Apple defends iPhone app fees as USA court weighs suit

29 November, 2018, 07:19 | Author: Kristen Mcgee
  • Apple approaches US Supreme Court to block customers from suing it for monopoly abuse

A majority of Supreme Court justices in oral arguments on November 26 appeared to side with plaintiffs over a technical issue of law that would send the case back to a trial court. One federal judge from Oakland, California had previously ruled that consumers are not directly buying from developers and that the higher fees being paid were the fault of developers, not Apple's 30 percent fee for using the App Store.

Apple faced skeptical questions from justices who seemed concerned about the control the Cupertino, California-based company exerts over iPhone users who must purchase software their smartphones exclusively through its App Store. Although the consumers say they pay for the commissions through higher app prices, Apple says those are the type of "pass-through" damages barred under the Supreme Court's 1977 Illinois Brick v. Illinois ruling. Supreme Court will hear arguments Monday on whether the Apple App Store has a monopoly and whether consumers can sue for antitrust damages.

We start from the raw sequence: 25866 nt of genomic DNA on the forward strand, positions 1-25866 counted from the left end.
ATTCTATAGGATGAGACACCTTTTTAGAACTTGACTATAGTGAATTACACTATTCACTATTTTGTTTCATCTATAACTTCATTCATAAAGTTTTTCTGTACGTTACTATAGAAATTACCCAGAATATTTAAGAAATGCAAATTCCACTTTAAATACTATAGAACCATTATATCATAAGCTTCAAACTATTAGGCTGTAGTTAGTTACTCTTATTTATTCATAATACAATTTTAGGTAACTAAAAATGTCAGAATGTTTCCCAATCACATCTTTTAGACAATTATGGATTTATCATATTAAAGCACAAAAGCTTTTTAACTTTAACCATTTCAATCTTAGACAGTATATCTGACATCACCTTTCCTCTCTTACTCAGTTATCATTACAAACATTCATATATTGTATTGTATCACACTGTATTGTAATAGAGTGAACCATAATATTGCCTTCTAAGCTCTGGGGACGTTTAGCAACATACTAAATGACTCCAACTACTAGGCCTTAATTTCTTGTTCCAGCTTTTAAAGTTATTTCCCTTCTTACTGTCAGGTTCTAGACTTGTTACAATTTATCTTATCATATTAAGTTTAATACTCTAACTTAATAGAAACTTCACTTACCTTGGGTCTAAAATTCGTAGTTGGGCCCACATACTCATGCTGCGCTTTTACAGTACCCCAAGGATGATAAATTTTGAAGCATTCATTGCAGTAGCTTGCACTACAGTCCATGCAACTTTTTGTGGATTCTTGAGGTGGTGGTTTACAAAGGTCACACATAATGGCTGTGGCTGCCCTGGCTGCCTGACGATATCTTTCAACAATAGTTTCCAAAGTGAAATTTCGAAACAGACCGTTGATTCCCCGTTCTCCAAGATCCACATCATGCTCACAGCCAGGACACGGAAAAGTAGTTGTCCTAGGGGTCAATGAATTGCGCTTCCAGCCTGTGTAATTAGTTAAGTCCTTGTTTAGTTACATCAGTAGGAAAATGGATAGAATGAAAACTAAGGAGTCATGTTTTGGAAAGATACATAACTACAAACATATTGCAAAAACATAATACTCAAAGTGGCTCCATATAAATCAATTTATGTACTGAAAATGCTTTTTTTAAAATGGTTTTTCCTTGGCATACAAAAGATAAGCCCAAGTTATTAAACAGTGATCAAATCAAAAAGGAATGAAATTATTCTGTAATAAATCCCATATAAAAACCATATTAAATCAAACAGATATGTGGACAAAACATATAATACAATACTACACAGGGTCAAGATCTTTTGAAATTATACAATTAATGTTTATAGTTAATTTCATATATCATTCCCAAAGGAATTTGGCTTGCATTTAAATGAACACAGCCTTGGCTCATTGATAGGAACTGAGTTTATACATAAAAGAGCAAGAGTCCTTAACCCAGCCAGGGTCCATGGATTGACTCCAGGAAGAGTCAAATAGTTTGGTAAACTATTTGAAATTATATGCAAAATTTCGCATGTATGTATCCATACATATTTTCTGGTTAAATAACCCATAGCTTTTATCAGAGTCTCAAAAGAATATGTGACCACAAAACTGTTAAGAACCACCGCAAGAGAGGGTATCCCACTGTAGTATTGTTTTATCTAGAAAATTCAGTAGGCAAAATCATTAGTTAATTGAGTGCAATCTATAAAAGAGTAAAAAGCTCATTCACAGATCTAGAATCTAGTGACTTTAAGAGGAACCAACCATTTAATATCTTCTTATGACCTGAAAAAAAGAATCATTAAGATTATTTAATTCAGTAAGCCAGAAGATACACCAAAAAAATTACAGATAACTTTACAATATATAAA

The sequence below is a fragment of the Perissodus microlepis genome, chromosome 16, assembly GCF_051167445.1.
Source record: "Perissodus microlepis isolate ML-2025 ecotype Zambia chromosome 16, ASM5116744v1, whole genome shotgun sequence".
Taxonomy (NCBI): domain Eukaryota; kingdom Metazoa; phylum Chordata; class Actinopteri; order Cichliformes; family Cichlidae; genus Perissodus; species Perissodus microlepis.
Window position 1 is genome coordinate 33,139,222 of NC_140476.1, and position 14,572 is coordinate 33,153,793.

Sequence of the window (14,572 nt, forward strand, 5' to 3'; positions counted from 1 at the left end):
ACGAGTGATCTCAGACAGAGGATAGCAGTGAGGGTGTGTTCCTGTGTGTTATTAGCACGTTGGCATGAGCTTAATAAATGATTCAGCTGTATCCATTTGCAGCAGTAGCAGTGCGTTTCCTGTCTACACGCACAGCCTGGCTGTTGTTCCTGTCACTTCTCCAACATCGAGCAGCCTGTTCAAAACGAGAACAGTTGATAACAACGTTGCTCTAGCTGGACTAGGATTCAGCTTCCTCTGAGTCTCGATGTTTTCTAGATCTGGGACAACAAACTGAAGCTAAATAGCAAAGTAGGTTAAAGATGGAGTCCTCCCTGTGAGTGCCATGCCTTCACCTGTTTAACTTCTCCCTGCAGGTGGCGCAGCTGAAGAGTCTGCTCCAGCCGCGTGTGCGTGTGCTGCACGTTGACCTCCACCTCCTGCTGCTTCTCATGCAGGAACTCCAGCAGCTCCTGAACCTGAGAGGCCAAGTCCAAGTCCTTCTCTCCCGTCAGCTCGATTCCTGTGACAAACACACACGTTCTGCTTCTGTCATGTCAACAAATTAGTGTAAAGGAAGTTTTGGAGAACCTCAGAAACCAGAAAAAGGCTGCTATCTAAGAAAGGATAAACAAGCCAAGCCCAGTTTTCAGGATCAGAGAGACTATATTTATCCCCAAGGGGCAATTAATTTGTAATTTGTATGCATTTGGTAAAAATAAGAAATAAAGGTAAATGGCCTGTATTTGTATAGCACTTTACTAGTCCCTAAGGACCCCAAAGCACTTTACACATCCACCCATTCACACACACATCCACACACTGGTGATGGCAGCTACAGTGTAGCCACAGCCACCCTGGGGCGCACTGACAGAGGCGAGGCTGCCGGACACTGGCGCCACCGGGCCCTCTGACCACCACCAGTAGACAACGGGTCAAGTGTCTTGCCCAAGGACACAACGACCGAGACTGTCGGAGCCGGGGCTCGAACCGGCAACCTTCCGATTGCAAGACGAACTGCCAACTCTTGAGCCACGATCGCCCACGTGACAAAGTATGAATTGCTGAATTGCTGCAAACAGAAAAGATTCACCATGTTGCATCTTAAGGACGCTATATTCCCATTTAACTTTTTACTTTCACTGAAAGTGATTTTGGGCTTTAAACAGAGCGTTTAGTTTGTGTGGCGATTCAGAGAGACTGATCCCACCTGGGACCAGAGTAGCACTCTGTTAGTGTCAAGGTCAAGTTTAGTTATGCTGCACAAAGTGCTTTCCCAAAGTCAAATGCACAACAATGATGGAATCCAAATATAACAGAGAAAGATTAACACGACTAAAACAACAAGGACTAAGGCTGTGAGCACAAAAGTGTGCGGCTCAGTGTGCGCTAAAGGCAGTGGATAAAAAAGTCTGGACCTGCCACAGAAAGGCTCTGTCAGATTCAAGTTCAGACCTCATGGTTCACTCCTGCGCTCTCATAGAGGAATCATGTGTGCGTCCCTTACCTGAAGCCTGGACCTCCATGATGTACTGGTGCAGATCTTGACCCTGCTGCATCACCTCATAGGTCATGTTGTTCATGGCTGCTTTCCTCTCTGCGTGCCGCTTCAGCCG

Apple takes a 30 percent commission on the sale of apps, but it says any complaints about its pricing structure should come from developers, not consumers, since it's the developers who pay the commission.

Apple's lawyers rely on a long-standing court doctrine that holds only "direct purchasers" may bring an antitrust claim. Apple has said that a ruling against the company could be a threat to the entire e-commerce industry and would open the doors for consumers to file dozens of suits against other businesses. Its argument: the company is merely providing a marketplace for the apps. Well, the App Store would lose all its power in the first place.

An app developer trade group called The App Association has also put out a statement that sides with Apple.

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"This is a closed loop", Justice Sonia Sotomayor told a lawyer for Apple. "From my perspective", she said, "I've engaged in a one-step transaction with Apple". Under federal law, proving such an allegation could be worth millions of dollars, because awards are tripled for antitrust violations.

The Trump administration is siding with Apple. "The App Store has fueled competition and growth in app development, leading to millions of jobs in the new app economy and facilitating more than $100 billion in payments to developers worldwide".

"Apple directed anticompetitive restraints at iPhone owners to prevent them from buying apps anywhere other than Apple's monopoly App Store", Frederick said.

A trial court initially dismissed the lawsuit, but the 9th U.S. Circuit Court of Appeals revived it. On that basis, a federal judge in San Francisco threw the lawsuit out, concluding that Apple didn't sell anything directly to iPhone consumers.

A decision in Apple Inc. v Pepper, 17-204, is expected by late spring.

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